Maybe you didn’t have enough space in your garden plans to accommodate pumpkins. No worries. Try growing them in large plastic storage containers, instead. Fill the containers with a mixture of 50% topsoil, 30% compost, and 20% organic materials, like peat moss, and be sure to drill some drainage holes into the bottoms. 

Once the containers are ready, simply plant your pumpkins and watch them grow. You can also install a round wire trellis in the center of the storage container to give your pumpkins something to grow up. Tomato cages are a good alternative, if you have a few on hand. 

When is the right time to grow pumpkins?

Pumpkins are native to North America, where they’ve evolved over thousands of years into the bright orange gourds we know today. Whether you plan on growing pumpkins in small spaces or large ones, you’ve got to start the plants at the right time if you want a healthy harvest. Pumpkins are hardy from zones 3 through 9, and like other cucurbits, they’re incredibly easy to grow.

Start your pumpkin seedlings in peat pots 2 to 4 weeks before the last frost of the spring. For winter gardens, start the seeds in late summer or early fall. Once your seedlings have 2 to 4 sets of true leaves, they’re ready to be transplanted into your garden.

Start pumpkin seedlings 2 to 4 weeks before the last spring frost for late summer to mid-fall harvest.

What do pumpkins need to grow well?

Pumpkins are pretty hardy, but they’ll perform best when all of their growing requirements are met. Be sure to plant your pumpkin seedlings in a place where they can receive 6 or more hours of sunlight per day. If you live in a particularly warm climate, provide the plants with some dappled afternoon shade so they don’t wilt during the hottest part of the day.

Pumpkins are heavy feeders. The more nutrients they have at their disposal, the better they’ll grow. So be sure to amend your soil before planting. Use a mixture of compost, worm castings, and manure to make your soil more fertile, and to add structure to it so it retains moisture, yet drains well. All of these decaying organic materials will feed the healthy bacteria in the soil, improving your pumpkin’s disease resistance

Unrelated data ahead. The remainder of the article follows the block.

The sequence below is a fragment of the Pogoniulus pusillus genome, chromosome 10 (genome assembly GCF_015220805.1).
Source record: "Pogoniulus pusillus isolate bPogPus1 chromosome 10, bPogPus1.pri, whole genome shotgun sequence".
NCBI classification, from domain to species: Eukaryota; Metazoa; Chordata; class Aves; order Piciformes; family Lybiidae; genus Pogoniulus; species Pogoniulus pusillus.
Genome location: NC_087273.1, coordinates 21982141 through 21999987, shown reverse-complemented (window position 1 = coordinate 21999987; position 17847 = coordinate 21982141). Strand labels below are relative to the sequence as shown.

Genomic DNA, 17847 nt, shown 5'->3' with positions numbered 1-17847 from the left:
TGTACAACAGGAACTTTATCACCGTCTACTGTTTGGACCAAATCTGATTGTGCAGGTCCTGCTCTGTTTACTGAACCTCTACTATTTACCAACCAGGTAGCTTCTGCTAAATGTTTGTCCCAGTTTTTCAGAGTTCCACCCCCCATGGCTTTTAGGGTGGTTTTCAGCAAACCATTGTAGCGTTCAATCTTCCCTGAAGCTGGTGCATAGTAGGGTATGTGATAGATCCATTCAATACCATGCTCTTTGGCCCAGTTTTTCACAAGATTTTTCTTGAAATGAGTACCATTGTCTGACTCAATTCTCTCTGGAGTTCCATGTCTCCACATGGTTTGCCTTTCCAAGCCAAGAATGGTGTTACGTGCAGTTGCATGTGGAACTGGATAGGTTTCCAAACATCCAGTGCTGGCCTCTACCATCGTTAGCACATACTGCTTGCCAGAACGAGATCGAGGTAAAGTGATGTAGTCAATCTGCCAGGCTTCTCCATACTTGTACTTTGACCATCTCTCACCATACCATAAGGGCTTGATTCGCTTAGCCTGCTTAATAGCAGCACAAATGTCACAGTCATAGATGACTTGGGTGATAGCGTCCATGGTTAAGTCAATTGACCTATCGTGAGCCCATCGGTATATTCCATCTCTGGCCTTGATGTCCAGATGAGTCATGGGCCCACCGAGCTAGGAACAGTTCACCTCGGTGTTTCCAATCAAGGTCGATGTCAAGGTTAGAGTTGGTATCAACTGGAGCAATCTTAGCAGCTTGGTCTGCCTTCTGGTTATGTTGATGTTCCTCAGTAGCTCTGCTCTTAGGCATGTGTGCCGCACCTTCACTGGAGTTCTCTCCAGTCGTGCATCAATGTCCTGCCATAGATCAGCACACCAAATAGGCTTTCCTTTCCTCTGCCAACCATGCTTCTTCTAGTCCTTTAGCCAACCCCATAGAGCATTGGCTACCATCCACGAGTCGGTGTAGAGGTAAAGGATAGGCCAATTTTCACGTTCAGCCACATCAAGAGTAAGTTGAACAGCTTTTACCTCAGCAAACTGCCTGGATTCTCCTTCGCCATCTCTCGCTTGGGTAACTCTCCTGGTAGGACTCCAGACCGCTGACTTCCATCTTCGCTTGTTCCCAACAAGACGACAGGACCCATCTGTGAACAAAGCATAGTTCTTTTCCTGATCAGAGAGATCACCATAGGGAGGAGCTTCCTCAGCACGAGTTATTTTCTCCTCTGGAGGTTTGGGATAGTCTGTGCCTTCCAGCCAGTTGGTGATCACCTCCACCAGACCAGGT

If there’s one thing pumpkin plants hate, it’s sitting in water. Check the soil regularly and water your pumpkins whenever the soil starts to feel dry. If you find that your pumpkin plants are drying out too quickly in between waterings, then spread a layer of wood chip mulch around the base of the plants to prevent rapid evaporation. Pumpkins grow best in moist soils, but muddy soil can lead to root rot

Growing pumpkins in nutrient-rich soil will encourage them to produce more.

How far apart should you space pumpkins?

One of the struggles of growing pumpkins in small spaces is making sure each plant has enough room. If your pumpkins are too close together, then they may compete for resources, leading to fewer pumpkins come harvest time. So for best results, space your pumpkin plants 1 ½ to 3 feet apart. 

Remember, pumpkins are heavy feeders, so be sure to weed your pumpkin patch regularly. Another thing to keep in mind is that pumpkins are not self-pollinating. They rely on outside sources, like insects and the wind, to help them reproduce. Consider growing your pumpkins near plants pollinators love, like sunflowers and lantana. Growing native plants nearby can also help attract beneficial insects.  

Space pumpkin plants far enough apart that they don’t have to compete for resources.

More tips for growing pumpkins in small spaces

As long as you meet their basic needs, growing pumpkins in small spaces won’t hurt the plants a bit. For healthy pumpkins, be sure to turn the gourds gently as they grow to encourage an even shape. Cover the pumpkin’s soil with a board or stone to prevent low-growing gourds from rotting. And use a paintbrush to pollinate the flowers to support a healthy harvest. 

Growing pumpkins in small spaces is possible. With the help of these clever ideas, you’ll be enjoying your own homegrown gourds by harvest time. 

About The Author
Michelle Sanders is an outdoor enthusiast who is passionate about teaching others how to observe and support their local wildlife. She enjoys gardening, birdwatching, and trying (in vain) to get butterflies to land on her.